Ironically, the people who may benefit most from the current vogue are those who have been G-free all along. The proliferation of gluten-free products has made life for a full-blown celiac easier than it’s ever been, and a greater awareness of gluten-related disorders has more celiac patients getting diagnosed than ever before. (There are still thought to be millions of undiagnosed cases in the United States.) Let’s hope those gains aren’t erased when the conventional wisdom shifts again and we leave this diet craze behind us.

This is a major reason I’m writing this post. I suspect Engber has not personally been gluten-intolerant, or made meals regularly with someone who is. That proliferation of products means that if you truly cannot eat wheat, your life is now SO MUCH EASIER than it was 5 or 10 years ago. And going after gluten-free products as superfluous seems misdirected. People DO benefit immensely from the widespread and ready availability of those foods. Maybe only 1% of people, but that’s still a lot of people. I frankly do not care if those foods are so much more available now because there was a fad diet that made them popular.

The diet mentality goes much deeper than gluten-free, or lactose-intolerant, or whatever-the-hell is the latest not-well-tolerated food (that might or might not follow the latest diet craze that eliminated that same food). Dieting is socially pervasive, and predicated on this weird systemic belief that we are all incredibly unhealthy and that that makes us bad people. (Oh and unattractive, which makes us even worse people.) Self-denial is penance. If you try to point out that we are living longer, healthier lives than ever, they want to plug up their ears and yell LALALALA. Oh and Daniel Engber, I’m sure the continuation of these mindsets and promotion of fad diets has nothing whatsoever to do with anyone in your line of work. Just saying. (Though I don’t mean you. You’re pretty okay.)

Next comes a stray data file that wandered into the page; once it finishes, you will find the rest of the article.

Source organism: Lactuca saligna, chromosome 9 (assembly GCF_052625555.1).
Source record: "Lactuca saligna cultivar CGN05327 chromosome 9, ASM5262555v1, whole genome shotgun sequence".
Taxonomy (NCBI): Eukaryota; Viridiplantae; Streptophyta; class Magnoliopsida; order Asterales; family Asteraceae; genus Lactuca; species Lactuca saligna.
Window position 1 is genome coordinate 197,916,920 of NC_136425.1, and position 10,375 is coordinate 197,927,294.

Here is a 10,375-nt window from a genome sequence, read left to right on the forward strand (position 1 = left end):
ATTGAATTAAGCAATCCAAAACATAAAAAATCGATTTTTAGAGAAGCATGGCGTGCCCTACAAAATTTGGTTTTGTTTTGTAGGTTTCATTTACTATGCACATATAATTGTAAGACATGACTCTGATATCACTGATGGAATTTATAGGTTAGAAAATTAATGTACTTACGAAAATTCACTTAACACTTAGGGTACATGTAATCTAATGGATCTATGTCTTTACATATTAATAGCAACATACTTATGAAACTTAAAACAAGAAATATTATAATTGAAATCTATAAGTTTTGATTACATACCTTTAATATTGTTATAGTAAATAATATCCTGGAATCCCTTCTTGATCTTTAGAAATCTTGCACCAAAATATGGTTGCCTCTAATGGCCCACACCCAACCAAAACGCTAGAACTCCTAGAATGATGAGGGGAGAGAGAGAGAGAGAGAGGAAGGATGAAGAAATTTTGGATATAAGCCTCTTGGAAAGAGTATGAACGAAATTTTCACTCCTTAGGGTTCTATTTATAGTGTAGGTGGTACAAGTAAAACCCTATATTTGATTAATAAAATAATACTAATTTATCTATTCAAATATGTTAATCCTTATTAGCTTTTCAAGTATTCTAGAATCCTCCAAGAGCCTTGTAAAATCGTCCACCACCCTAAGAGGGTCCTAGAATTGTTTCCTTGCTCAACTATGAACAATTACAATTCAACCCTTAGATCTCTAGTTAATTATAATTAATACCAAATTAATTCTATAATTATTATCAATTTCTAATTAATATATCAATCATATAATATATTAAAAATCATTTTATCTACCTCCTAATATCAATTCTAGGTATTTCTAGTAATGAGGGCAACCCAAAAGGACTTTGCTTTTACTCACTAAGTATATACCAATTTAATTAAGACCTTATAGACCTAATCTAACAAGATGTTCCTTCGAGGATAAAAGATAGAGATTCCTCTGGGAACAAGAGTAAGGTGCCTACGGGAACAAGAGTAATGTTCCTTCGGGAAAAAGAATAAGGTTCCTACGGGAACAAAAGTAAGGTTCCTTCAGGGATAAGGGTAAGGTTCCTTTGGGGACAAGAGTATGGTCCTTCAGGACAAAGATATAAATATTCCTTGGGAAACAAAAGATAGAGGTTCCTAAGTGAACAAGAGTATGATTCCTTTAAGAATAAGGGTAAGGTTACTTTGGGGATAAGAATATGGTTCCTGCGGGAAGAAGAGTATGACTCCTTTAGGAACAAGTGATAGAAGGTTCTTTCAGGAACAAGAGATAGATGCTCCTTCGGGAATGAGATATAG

* The title annoys me, though. No, we are not being “too tolerant of gluten-intolerance.” People deserve compassion and, yes, tolerance for their needs and choices. What are you going to do, shame someone for not eating gluten?

** The motto of people on the SCD is “fanatical adherence.” Not even joking.

*** No, “obesity” really doesn’t count, and if you don’t know why, go here or here, to start.

**** There is something to the gut flora argument, however. Even post-SCD but still gluten-free, my microbes were not happy campers. Well, some of them were. Just not the ones I wanted. Anecdatal support!


All this whining about how being a Latina — and saying outright that she draws on that experience — prevents her from being properly objective is driving me bonkers.

I’m sure that white people and male people are so perfect that they never draw on their white and male experiences in order to understand the world and ethics and law. Being white and male means you’re objective, of course.